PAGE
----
an Opposition on January 30, 2018. ECF No. 74. And BOH filed
its Reply on February 6, 2018. ECF No. 85.
argument was held on February 20, 2018.
SUMMARY JUDGMENT STANDARD
judgment is proper when there is no genuine issue of material
fact and the moving party is entitled to judgment as a matter
of law. Fed.R.Civ.P. 56(c). The burden initially lies with
the moving party to show that there is no genuine issue of
material fact. T.W. Elec. Serv., Inc. v. Pac. Elec.
Contractors Ass'n, 809 F.2d 626, 630 (9th Cir.
1987). Nevertheless, “summary judgment is mandated if
the non-moving party ‘fails to make a showing
sufficient to establish the existence of an element essential
to that party's case.'” Broussard v. Univ.
of Cal. at Berkeley, 192 F.3d 1252, 1258 (9th Cir. 1999)
(quoting Celotex Corp. v. Catrett, 477 U.S. 317, 322
(1986)). An issue of fact is genuine “if the evidence
is such that a reasonable jury could return a verdict for the
nonmoving party.” Anderson v. Liberty Lobby,
Inc., 477 U.S. 242, 248 (1986). An issue is material if
the resolution of the factual dispute affects the outcome of
the claim or defense under substantive law governing the
case. See Arpin v. Santa Clara Valley Transp.
Agency, 261 F.3d 912, 919 (9th Cir. 2001). When
considering the evidence on a motion for summary judgment,
the court must draw all reasonable inferences on behalf of
the nonmoving party. Matsushita Elec. Indus. Co. v.
Zenith Radio, 475 U.S. 574, 587 (1986).
of the principal purposes of the summary judgment rule is to
isolate and dispose of factually unsupported claims or
defenses[.]” Celotex, 477 U.S. at 323-24.
“There is no genuine issue of fact if the party
opposing the motion ‘fails to make an adequate showing
sufficient to establish the existence of an element essential
to that party's case, and on which that party will bear
the burden of proof at trial.'” Taylor v.
List, 880 F.2d 1040, 1045 (9th Cir. 1989) (quoting
Celotex, 477 U.S. at 322). Moreover, there is no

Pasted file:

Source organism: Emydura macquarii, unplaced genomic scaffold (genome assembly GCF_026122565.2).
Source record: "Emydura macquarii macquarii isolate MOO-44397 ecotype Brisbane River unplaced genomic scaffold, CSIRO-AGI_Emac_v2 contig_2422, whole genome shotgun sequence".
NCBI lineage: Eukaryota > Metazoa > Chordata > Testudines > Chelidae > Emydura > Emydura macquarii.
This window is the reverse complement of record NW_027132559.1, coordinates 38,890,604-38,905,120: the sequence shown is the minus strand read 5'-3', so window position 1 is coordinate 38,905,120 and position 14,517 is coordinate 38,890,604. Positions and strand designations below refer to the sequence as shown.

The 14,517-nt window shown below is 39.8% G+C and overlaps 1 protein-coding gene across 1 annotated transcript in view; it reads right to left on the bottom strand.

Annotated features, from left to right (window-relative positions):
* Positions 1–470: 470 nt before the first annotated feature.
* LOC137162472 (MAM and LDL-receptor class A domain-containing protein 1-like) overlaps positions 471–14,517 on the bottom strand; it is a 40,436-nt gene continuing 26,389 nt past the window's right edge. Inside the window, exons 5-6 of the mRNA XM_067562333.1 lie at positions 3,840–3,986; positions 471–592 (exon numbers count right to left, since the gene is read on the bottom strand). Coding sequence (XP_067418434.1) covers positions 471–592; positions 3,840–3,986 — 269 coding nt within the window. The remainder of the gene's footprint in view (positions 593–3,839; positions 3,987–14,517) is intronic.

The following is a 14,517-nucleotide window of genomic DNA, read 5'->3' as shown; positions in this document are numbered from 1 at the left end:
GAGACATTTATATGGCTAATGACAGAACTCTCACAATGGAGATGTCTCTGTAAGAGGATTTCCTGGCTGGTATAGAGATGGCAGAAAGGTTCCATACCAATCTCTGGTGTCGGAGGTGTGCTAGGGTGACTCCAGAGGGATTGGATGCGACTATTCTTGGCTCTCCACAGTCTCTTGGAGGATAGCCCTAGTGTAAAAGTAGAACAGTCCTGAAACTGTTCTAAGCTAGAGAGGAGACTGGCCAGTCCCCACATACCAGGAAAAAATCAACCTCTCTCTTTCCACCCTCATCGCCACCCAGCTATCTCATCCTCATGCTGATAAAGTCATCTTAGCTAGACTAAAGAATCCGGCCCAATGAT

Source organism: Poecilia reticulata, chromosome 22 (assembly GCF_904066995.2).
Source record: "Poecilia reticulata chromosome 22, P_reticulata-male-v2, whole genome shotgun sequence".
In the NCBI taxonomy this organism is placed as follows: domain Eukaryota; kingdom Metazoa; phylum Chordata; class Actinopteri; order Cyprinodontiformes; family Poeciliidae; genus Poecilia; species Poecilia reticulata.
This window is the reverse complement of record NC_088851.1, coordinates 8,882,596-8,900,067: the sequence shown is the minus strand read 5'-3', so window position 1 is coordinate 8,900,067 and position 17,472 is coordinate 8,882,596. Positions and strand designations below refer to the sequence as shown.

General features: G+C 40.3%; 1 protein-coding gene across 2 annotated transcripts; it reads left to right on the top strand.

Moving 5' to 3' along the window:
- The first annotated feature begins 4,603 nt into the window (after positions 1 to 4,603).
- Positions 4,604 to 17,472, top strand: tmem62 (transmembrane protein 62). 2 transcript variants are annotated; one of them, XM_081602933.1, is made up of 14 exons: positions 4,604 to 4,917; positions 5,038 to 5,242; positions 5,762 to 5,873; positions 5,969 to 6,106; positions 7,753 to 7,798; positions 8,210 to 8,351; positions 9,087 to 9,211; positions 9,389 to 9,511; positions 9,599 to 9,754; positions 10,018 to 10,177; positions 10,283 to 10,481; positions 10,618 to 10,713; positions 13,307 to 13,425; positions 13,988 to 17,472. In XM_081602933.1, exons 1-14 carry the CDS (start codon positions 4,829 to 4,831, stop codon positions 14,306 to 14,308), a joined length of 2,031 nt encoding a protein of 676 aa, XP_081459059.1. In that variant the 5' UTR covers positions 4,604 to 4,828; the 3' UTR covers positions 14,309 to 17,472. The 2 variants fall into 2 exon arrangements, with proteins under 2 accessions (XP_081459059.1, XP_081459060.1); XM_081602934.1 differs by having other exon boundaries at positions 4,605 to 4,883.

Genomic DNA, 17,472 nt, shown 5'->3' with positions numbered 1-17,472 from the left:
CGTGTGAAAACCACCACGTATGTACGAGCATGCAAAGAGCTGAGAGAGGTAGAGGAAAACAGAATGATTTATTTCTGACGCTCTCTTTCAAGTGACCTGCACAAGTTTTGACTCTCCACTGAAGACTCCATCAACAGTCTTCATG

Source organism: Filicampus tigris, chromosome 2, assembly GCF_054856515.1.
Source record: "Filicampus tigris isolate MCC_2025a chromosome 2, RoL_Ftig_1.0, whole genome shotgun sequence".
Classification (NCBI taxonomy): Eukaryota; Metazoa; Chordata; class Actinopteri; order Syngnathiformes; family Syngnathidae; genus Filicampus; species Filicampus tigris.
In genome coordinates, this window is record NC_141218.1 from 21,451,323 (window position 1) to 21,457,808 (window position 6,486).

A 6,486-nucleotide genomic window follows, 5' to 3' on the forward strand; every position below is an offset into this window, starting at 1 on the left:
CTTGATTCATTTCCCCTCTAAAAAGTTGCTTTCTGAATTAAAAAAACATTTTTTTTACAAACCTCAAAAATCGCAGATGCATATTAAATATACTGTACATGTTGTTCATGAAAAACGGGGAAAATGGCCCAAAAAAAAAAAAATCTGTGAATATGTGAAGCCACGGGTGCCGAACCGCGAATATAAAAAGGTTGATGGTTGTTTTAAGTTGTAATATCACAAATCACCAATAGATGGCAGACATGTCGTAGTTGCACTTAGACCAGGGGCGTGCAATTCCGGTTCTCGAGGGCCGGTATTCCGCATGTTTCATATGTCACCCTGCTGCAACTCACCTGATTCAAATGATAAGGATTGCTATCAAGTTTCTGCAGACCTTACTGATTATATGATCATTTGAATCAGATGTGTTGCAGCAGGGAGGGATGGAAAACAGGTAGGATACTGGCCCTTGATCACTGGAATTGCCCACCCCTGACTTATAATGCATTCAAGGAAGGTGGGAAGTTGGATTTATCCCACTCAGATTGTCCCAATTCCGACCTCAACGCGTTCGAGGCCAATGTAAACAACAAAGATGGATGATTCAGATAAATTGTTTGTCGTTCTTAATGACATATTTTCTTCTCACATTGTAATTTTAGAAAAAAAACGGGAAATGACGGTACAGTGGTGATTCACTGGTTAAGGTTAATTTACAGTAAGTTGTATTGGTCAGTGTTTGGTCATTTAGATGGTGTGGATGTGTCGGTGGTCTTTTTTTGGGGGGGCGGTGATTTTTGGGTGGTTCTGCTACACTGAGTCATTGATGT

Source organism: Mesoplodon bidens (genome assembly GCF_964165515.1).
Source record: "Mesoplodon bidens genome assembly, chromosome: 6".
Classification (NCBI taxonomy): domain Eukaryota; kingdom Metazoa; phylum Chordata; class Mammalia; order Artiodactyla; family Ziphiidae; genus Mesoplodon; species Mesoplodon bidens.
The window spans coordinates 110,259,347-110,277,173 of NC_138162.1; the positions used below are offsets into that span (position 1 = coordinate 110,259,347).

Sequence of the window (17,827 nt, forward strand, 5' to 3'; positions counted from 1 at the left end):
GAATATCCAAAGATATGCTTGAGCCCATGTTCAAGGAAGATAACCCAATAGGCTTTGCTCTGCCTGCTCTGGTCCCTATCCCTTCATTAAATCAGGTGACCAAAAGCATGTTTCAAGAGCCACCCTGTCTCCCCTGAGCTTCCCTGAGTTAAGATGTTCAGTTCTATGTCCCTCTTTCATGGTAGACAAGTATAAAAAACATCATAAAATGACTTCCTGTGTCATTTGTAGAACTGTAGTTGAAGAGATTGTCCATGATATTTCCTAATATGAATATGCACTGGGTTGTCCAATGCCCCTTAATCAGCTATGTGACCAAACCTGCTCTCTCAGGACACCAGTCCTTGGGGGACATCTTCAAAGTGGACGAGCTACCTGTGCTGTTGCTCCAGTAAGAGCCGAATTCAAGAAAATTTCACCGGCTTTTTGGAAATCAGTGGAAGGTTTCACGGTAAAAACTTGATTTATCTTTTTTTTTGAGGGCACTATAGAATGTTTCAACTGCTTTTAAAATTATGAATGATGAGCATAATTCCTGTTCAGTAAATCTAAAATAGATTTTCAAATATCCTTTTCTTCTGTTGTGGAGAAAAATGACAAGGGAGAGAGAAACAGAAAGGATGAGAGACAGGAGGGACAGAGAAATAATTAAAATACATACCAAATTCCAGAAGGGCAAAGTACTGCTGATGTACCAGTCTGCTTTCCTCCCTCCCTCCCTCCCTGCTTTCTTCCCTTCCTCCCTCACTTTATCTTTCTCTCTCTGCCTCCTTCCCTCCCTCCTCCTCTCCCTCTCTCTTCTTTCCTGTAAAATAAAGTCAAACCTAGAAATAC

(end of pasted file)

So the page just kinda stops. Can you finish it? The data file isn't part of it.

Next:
genuine issue of material fact if, taking the record as a
whole, a rational trier of fact could not find in favor of
the non-moving party. Matsushita Elec. Indus. Co.,
475 U.S. at 586; Taylor, 880 F.2d at 1045.
Summary Judgment Motion
Electronic Fund Transfers Act
enacted the EFTA as part of the comprehensive Consumer Credit
Protection Act (the “CCPA”), Pub. L. No. 95-630
§ 2001, 92 Stat. 3641 (1978), “to provide a basic
framework establishing the rights, liabilities, and
responsibilities of participants in electronic fund and
remittance transfer systems.” 15 U.S.C. § 1693(b).
“In enacting the [CCPA] . . . Congress intended for
courts to broadly construe its provisions in accordance with
its remedial purpose.” Stout v. FreeScore,
LLC, 743 F.3d 680, 684 (9th Cir. 2014); see also
Clemmer v. Key Bank Nat'l Ass'n, 539 F.3d 350,
353 (6th Cir. 2008) (describing the CCPA as a “remedial
statute accorded ‘a broad, liberal construction in
favor of the consumer.'” (quoting Begala v. PNC
Bank, Ohio, Nat'l Ass'n, 163 F.3d 948, 950 (6th
contained in “Regulation E” implementing EFTA,
see 12 C.F.R. § 1005.1 et seq, require
that for accounts opened on or after July 1, 2010, a
financial institution must “obtain the consumer's
affirmative consent before the institution assesses any fee
or charge on the consumer's account for paying an ATM or
one-time debit card transaction pursuant to the
institution's overdraft service.” 12 C.F.R. §
1005.17(c). Subject to enumerated exceptions not applicable
here, “the term ‘overdraft service' means a
service under which a financial institution assesses a fee or
charge on a consumer's account held by the institution
for paying a transaction (including a check or other item)